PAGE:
2-Hydroxypropyl-β-cyclodextrin (HP-β-CyD) includes all-trans retinoic acid (RA), covering the double-bond area of RA with substituted hydroxypropyl groups on CyD ring, as proved by the nuclear Overhauser effect (NOE) between methylene protons on the hydroxypropyl groups and the proton on RA. The formation of an inclusion complex results in hydrophilicity and stability. The effect of RA/HP-β-CyD and that of RA without HP-β-CyD on wrinkle scores and skin elasticity during skin treatment were identical, and the cutaneous stimulus was reduced comparing with RA. The results indicated that the RA/HP-β-CyD complex should help to realize new approaches in skin rejuvenation therapy. © 2010 Springer Science+Business Media B.V. Source


Munehiro A.,Kagawa University | Murakami Y.,Tokiwa Pharmaceutical Co. | Shirahige Y.,Kagawa University | Nakai K.,Kagawa University | And 4 more authors.
Journal of Dermatological Treatment | Year: 2012

Cosmetic moisturisers were applied to one side of the face of 18 male Japanese patients with acne vulgaris who were treated with a topical administration of adapalene and clindamycin phosphate gels. We assessed the alleviating effect of the moisturisers on the side effects of the treatment. The severity of acne and the number of inflammatory and non-inflammatory lesions were measured at 0, 2, and 4 weeks. The water content in the stratum corneum and transepidermal water loss were measured by comparing the moisturiser-treated and untreated sides of the face. The sensation of skin dryness and irritation on both sides of the face were assessed by the subjects. We observed that the use of moisturisers did not impact the efficacy of the standard topical treatment and they significantly improved the water content in the stratum corneum and the sensation of dryness. These results suggested that the use of moisturisers in combination with the standard topical treatment may improve adherence to therapy by alleviating the sensation of dryness. © 2012 Informa Healthcare USA on behalf of Informa UK Ltd. Source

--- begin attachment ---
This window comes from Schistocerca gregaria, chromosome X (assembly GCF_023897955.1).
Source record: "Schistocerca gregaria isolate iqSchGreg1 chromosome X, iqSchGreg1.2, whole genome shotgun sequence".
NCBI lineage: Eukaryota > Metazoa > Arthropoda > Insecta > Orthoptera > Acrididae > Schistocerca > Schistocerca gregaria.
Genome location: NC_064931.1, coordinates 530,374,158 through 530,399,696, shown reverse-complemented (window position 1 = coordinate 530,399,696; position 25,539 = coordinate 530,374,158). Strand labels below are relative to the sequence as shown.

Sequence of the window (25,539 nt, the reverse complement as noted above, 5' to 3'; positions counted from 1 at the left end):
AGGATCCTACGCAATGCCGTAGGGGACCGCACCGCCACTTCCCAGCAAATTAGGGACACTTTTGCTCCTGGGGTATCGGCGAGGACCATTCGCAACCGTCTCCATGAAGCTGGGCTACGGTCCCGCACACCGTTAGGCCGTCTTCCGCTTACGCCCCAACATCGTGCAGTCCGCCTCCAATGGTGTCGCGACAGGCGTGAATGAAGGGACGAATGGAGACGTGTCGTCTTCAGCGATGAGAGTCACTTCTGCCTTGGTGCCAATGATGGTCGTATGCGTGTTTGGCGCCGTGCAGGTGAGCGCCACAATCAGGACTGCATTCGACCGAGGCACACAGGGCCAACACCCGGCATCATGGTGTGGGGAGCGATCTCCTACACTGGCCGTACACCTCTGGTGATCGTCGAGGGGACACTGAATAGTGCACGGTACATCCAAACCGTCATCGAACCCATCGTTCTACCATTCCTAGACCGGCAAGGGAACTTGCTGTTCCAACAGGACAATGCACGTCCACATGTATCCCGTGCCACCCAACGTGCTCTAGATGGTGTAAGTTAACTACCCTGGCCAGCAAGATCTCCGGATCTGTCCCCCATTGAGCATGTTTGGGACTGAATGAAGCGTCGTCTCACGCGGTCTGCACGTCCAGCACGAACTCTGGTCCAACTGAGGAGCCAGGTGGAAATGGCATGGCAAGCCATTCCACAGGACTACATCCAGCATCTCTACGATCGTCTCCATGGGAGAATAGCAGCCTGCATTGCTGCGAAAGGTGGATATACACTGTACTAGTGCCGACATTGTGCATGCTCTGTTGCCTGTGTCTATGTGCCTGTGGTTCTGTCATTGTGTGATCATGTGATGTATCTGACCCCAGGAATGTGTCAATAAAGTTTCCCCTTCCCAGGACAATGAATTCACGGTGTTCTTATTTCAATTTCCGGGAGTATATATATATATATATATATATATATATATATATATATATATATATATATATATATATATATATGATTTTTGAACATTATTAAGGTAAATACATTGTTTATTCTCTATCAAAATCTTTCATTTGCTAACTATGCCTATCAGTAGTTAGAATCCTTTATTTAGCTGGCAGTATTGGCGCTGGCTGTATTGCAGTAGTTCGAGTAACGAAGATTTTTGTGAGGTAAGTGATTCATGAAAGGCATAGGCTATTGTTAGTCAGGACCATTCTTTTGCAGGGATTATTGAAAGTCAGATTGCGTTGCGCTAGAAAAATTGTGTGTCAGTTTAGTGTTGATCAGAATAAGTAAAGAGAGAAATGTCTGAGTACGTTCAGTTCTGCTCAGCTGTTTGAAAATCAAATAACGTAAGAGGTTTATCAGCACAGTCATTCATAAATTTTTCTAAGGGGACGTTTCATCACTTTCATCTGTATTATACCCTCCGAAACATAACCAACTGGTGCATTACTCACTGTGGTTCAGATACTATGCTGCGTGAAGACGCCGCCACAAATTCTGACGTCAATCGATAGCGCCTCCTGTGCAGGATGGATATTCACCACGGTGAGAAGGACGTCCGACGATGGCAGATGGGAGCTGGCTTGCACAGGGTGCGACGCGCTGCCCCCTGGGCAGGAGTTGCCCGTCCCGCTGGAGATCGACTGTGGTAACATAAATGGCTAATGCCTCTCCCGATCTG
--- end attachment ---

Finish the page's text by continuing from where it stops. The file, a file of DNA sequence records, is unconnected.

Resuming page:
Kubota Y.,Kagawa University | Munehiro A.,Kagawa University | Shirahige Y.,Kagawa University | Nakai K.,Kagawa University | And 5 more authors.
Journal of Dermatological Treatment | Year: 2012